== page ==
emergency shelter Program

Our Emergency Shelter Program is a vital survival resource for thousands of homeless people who might otherwise have nowhere else to go. In addition to providing safe, secure shelter, hot meals, and day-time safe haven from the streets, the shelter is a focal point for DESC's outreach efforts, and helps people access a wide range of programs (both at DESC and elsewhere) to help them stabilize their lives and get permanent housing.

The Emergency Shelter Program serves more than 4,000 men and women each year. The people using our shelter are among the poorest and most vulnerable members of our community. Most are coping with one or more major disabilities. Among these, mental illness, addiction to alcohol or other drugs, physical or developmental disabilities are the most common. Many people have been chronically homeless, and are unable to acquire or maintain housing without substantial support..

Each night the shelter provides a place to sleep and a hot meal for up to 279 people in three locations:

  • shelter for 216 men and women in The Morrison (including an intensively-staffed, 20-bed Crisis Respite Program);
  • shelter for 38 men in DESC's Connections (shelter was formerly sited at Sacred Heart Church in lower Queen Anne until it moved to Connections on April 18, 2014); and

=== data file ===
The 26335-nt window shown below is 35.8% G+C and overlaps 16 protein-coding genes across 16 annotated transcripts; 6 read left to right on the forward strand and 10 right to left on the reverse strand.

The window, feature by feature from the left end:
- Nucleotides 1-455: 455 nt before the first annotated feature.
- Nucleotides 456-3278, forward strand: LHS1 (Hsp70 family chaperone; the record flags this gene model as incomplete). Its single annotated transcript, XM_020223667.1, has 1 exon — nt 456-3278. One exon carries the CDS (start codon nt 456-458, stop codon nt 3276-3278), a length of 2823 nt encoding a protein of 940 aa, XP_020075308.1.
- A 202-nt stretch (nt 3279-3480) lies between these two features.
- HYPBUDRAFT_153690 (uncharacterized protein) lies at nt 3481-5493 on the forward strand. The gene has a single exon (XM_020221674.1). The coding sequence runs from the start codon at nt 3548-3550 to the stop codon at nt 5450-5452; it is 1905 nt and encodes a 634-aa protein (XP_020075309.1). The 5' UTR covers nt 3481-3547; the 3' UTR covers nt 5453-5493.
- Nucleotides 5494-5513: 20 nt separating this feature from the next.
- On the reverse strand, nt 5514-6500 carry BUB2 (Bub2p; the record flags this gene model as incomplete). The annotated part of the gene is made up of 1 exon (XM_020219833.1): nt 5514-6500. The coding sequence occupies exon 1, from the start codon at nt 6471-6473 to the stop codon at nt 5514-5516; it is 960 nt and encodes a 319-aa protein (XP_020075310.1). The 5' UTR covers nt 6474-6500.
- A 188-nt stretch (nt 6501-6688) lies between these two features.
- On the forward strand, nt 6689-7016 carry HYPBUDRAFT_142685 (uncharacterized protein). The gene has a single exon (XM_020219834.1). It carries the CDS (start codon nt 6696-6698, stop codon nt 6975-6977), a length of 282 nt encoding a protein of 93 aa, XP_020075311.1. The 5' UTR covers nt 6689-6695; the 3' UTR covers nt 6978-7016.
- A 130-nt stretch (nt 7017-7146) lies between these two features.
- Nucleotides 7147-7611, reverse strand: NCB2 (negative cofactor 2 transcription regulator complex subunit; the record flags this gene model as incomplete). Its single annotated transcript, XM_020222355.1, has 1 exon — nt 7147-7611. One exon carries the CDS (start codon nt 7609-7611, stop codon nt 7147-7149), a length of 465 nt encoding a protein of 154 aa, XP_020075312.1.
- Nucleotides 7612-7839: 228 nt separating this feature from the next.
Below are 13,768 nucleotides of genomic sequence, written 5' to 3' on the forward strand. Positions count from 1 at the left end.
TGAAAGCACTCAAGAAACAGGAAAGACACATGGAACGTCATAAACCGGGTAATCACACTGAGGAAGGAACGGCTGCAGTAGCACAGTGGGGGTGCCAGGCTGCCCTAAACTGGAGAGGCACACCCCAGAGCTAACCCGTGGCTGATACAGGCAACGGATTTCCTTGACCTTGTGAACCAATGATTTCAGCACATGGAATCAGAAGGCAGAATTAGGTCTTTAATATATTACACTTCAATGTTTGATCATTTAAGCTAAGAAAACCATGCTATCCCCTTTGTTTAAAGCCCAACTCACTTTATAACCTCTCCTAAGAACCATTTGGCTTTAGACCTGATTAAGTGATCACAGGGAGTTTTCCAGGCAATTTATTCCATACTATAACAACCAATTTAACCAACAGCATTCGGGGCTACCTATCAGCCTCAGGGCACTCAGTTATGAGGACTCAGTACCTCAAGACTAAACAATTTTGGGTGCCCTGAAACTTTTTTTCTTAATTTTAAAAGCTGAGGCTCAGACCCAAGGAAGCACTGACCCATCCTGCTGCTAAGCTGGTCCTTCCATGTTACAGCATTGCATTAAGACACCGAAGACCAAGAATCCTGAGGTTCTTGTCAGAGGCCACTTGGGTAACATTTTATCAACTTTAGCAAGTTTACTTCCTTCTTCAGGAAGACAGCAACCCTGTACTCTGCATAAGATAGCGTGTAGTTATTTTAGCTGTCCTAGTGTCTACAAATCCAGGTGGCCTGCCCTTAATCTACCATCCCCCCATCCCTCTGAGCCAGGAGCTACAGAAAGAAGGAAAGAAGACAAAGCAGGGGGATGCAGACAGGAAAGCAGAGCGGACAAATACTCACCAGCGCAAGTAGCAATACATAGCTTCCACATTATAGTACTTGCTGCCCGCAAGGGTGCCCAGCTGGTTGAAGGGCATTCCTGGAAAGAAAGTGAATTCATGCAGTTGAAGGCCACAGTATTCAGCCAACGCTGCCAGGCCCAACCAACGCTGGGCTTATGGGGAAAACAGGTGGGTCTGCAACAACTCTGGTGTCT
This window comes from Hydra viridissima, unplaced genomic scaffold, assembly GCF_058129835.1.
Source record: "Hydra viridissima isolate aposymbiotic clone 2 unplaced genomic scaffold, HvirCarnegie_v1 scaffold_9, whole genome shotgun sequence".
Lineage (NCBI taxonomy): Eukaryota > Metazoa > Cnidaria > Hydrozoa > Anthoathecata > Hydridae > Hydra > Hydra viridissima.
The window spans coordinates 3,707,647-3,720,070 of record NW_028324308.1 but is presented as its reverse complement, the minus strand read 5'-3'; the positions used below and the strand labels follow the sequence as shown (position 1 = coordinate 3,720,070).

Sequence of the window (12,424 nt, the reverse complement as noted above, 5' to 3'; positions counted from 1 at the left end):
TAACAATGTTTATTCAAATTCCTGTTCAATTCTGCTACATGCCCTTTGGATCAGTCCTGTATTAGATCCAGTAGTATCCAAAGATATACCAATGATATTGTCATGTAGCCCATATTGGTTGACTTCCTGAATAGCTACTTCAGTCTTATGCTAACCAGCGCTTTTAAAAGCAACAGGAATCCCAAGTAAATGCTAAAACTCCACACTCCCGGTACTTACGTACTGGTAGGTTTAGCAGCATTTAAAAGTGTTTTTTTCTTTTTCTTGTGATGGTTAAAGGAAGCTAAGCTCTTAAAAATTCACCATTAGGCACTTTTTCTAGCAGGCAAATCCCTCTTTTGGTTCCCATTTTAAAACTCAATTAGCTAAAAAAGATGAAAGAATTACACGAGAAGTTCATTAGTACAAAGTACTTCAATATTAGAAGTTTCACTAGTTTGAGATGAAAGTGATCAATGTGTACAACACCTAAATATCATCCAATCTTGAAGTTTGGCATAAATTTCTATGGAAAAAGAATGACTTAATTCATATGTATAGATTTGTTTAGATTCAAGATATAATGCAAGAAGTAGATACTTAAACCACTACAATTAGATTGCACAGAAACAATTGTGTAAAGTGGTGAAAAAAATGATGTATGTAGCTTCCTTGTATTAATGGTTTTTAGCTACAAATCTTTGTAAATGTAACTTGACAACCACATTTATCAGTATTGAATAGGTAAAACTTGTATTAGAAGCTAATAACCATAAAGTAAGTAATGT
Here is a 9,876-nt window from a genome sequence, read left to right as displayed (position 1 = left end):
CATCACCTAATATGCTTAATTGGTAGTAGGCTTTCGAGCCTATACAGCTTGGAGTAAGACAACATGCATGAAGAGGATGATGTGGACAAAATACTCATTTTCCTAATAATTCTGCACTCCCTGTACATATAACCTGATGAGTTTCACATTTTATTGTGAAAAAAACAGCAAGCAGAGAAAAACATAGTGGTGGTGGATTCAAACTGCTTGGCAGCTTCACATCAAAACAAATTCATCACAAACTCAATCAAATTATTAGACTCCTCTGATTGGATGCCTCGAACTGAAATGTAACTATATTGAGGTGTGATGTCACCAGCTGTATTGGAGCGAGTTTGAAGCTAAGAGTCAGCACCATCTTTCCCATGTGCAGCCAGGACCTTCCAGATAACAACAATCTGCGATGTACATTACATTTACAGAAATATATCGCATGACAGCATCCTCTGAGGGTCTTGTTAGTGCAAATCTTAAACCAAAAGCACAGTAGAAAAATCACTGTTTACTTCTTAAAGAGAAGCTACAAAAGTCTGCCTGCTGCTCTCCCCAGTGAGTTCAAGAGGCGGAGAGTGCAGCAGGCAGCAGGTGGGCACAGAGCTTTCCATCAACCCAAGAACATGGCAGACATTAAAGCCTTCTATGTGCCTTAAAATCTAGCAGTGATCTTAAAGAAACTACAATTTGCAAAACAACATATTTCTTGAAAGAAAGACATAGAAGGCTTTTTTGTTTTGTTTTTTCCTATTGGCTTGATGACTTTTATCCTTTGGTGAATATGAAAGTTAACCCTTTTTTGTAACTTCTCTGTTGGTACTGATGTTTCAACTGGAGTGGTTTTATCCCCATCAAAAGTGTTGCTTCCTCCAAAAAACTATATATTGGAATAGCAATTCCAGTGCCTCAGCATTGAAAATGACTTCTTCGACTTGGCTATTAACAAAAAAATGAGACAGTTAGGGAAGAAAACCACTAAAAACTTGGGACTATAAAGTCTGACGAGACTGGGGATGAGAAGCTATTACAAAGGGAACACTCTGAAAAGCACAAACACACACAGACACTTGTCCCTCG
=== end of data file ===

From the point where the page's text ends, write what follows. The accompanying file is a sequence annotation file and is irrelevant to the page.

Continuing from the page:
• a 25 bed shelter for mentally ill homeless women in one of DESC’s supportive housing projects, Kerner-Scott House.

In emergencies, residents of The Union Hotel and The Lyon Building have allowed their community rooms to be used for extra shelter. During the day, the main shelter at The Morrison is a drop-in center where people can seek refuge from the streets and the weather, and access a wide variety of services, including hygiene facilities, mail and phone services and emergency clothing.

The main shelter also offers on-site medical care, mental health counseling and chemical dependency treatment. Five DESC mental health case managers and a chemical dependency counselor are sited in the shelter, as well as a registered nurse from Health Care for the Homeless. Also, in coordination with University of Washington Family Medicine, the Community Health Advancement Program operates a bi-weekly dermatology clinic. The health care clients receive in the shelter goes a long way toward preventing or postponing emergency room visits that are so costly to the community.

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